In praise of the European Union

Today is the day on which the EU received the Nobel Peace Prize for the part it, in its evolving forms, has played in creating the conditions for peace in Europe over the past 60 years.

I think it's well deserved. Mutual trade and prosperity are much better guarantees of long-term peace and security than military strength or being able to repel invasions.



But, as it happens, today also gave us another reason to be grateful that we are part of the EU, which is what I want to focus on in this post.

It appears that the EU Commission is so concerned about the way that the new Pembroke Power Station operates that it has taken the unprecedented step of issuing notices of infringement against the UK government for the damage it is causing to the local marine environment.



It's a sad tale. The problem is that any fuel-based power station is inefficient, producing large quantities of waste heat. Originally, the intention was for the surplus heat to be used for industrial or other processes nearby. But this was always fanciful. It is difficult enough to find a suitable user for surplus heat at the best of times, but with a power station of this size it is for all practical purposes impossible. The rule of thumb for CHP (combined heat and power) generation is to locate small power stations close to where the heat can be used (an industrial estate, for example) because electricity can be transmitted over great distances, but heat can only be piped a few kilometres.

That basic, fundamental rule was simply ignored when this plant was designed. In fact the whole process by which this plant was built would be a farce if it wasn't for the fact that it will cause very severe environmental damage. The planning authority, the UK Department of Energy in this case, and the operators of the plant, RWE nPower, should have known that this plant was far too big for its location. So the first part of the blame rests squarely with them.

However RWE nPower seem to be hiding behind the fact that they were given approval to operate the plant from the Environment Agency.

"We've worked with all of the relevant authorities and the competent authority being the Environment Agency.

"It's not us that determine whether we can do this, it's those guys that do that.

"They've looked at all of our processes, our method statements, worked with the contractors, worked with the actual process designers that build power plants and the complex systems that are within them and they have been completely satisfied, and if they weren't satisfied they would not have issued the permit."

BBC, 10 December 2012

That's true enough, but the EA have proved themselves to be very far from "competant" as an authority. As I noted a couple of years ago in this post, the EA relaxed (by a factor of six in one instance) the emission standards they had previously considered safe in relation to the wood-burning power station proposed for Port Talbot. I think it is obvious that even if there had been an objective, scientific basis for their first decision, they later revised it for the sole reason that it suited the commercial interests of the potential operators. Scientific objectivity came a very poor second to commercial expediency.

It is clear to me that exactly the same thing happened in this case. Instead of refusing RWE nPower an operating permit, the EA simply threw away any semblance of scientific objectivity in order to allow them to get away with whatever suited them ... and what suited them was the financially cheap but environmentally expensive solution of simply pumping the warmed water straight into the Cleddau, a largely enclosed body of water where the heat cannot be dissipated in the same way as it would be if the warm water was pumped out into the open sea. The consequences to marine life in the estuary are disasterous.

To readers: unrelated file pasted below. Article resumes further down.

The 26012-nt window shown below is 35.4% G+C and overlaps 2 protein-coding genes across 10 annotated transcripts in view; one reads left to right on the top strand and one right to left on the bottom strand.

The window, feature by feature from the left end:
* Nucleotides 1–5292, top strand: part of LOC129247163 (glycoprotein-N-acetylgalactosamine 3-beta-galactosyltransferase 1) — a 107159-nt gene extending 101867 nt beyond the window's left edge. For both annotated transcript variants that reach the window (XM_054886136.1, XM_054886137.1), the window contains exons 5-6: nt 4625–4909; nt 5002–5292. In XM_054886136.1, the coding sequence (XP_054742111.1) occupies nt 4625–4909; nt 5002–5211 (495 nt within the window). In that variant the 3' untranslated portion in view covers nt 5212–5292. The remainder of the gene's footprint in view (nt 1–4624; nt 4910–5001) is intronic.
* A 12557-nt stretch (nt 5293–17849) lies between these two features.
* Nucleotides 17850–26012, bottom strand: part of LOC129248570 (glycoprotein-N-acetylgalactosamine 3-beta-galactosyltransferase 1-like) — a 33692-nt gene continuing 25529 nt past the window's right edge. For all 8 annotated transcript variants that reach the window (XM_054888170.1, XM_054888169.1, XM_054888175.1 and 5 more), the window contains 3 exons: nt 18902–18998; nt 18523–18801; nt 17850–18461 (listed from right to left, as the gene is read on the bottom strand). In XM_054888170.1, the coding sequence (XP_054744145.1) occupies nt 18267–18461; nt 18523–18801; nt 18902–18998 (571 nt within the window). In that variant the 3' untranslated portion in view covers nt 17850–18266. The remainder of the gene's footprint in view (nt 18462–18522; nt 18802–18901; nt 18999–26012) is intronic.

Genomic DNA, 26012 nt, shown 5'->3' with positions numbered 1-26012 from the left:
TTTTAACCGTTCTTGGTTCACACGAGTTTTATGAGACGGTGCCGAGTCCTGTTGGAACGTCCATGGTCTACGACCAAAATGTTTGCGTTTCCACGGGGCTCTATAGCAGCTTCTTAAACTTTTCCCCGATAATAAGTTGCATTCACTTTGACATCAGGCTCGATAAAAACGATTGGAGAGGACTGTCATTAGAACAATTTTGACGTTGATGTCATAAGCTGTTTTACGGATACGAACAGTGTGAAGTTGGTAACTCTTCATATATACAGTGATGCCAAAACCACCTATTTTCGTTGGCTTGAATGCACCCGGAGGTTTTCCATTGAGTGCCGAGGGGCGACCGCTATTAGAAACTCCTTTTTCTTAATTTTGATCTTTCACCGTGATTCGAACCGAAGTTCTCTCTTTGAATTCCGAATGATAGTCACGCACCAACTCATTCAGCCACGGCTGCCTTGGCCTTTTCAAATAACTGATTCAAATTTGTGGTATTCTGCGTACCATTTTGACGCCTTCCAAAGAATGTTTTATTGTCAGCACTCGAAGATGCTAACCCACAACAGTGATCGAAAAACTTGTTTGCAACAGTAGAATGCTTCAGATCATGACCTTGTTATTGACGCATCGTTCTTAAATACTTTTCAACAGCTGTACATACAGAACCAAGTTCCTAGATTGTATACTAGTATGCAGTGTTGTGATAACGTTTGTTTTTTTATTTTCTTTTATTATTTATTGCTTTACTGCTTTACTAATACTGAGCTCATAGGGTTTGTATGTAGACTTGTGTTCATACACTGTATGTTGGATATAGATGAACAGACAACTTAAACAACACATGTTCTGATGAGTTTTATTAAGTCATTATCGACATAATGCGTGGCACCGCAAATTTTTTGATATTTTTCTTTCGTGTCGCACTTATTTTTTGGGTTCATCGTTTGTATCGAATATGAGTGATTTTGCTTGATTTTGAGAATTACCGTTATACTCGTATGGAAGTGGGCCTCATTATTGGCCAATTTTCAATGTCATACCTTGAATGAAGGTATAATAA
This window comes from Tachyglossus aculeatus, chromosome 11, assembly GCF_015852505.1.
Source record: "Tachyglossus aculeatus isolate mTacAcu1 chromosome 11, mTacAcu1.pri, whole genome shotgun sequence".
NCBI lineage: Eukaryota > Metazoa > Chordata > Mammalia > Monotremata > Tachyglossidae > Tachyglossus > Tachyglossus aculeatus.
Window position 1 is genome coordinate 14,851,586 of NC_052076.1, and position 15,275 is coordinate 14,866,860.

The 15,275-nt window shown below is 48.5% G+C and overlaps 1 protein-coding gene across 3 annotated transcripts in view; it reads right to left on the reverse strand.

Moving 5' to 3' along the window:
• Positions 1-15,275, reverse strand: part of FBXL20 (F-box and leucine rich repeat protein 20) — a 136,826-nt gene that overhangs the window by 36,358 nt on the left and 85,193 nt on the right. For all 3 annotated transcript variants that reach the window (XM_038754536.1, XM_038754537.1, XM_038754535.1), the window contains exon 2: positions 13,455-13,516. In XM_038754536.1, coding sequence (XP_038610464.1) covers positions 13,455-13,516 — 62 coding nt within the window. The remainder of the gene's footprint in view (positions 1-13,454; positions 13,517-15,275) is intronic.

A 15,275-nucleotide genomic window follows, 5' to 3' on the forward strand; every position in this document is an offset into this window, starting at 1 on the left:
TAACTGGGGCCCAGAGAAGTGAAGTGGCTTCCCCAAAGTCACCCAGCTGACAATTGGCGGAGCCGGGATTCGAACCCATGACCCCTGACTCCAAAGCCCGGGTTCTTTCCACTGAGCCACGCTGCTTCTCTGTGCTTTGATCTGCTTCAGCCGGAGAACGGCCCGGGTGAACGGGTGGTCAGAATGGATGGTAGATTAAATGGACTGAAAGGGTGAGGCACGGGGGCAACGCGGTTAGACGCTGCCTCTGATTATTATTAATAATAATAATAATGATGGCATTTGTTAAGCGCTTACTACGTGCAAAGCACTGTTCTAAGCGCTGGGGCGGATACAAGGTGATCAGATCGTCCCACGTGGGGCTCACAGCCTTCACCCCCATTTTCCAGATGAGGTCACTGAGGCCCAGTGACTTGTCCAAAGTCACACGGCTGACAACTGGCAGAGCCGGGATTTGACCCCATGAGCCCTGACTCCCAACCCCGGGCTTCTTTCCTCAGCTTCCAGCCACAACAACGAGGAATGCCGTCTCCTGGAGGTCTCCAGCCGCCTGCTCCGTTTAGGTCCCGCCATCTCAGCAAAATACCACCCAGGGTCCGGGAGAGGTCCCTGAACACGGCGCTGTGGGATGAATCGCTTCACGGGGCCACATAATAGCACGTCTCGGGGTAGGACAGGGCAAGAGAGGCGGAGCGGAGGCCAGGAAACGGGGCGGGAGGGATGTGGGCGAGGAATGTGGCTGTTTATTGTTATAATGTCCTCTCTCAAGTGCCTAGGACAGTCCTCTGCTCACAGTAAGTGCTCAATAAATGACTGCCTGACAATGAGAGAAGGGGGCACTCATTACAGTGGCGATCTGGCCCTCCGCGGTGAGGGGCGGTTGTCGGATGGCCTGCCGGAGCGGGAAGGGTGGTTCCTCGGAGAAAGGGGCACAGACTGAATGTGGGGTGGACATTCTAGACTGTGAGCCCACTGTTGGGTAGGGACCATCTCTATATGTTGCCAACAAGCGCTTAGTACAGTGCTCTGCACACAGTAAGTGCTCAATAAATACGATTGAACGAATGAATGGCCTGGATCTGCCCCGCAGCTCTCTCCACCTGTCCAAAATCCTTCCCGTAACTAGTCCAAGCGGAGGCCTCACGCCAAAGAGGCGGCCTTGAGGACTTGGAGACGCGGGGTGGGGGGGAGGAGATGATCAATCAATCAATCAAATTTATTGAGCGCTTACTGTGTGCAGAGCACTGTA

Everybody will point the finger at someone else. But the real fault is that the UK government allowed all this to happen. By letting an "arm's length" body make the decision, they clearly hoped to absolve themselves of any blame for the consequences.

In such circumstances the European Union is just about the only body that can hold the UK government to account and insist that either a less damaging cooling system be installed, or limit the production capacity or time that the plant can operate to reduce the overall amount of heat produced. It's one of many reasons why we in Wales should be glad we are part of it.

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Plaid Whitegate said...

Interesting contrast to the proposed 1MW gas power plant being proposed on Wrecsam Industrial Estate. This is a CHP which would provide heat to a number of v large local employers (the industrial estate employs 7,700). This is due to be built (if permission is granted) in 2015. It's said that this plant could provide enough electricity for all 1.2m homes in Wales and would provide instant back up for renewables.

Celticus said...

And who was the UK government minister who approved this well-trailed, deeply flawed cooling system? Step forward Ed Miliband (I believe)! If so, will he be prosecuted?

MH said...

Details of the Wrecsam plant are here, PW. It's actually 1,000 MW. That's half the size of the Pembroke plant, but it's still far too big to be CHP unless there is a very specific large scale user, such as at Immingham. 200MW is more like it, as with Shotton. Reading the Wrecsam document, the developers only say that they "will investigate the potential" of CHP. I can tell them now that the chances of finding users who can take the amount of surplus heat that will be produced are slim to zero. And, in Wrecsam, there is no body of water into which to pump the excess heat, so the only option left will be cooling towers.

The other thing is that if a plant is being used for CHP generation, the user that depends on the heat will need that heat on a continual basis ( ... or at least on a daily basis because there's a reasonable synergy between providing heat and power during the day, but not at night.) But if used in this way, it can't also be used for back up at the times when renewables aren't producing electricity.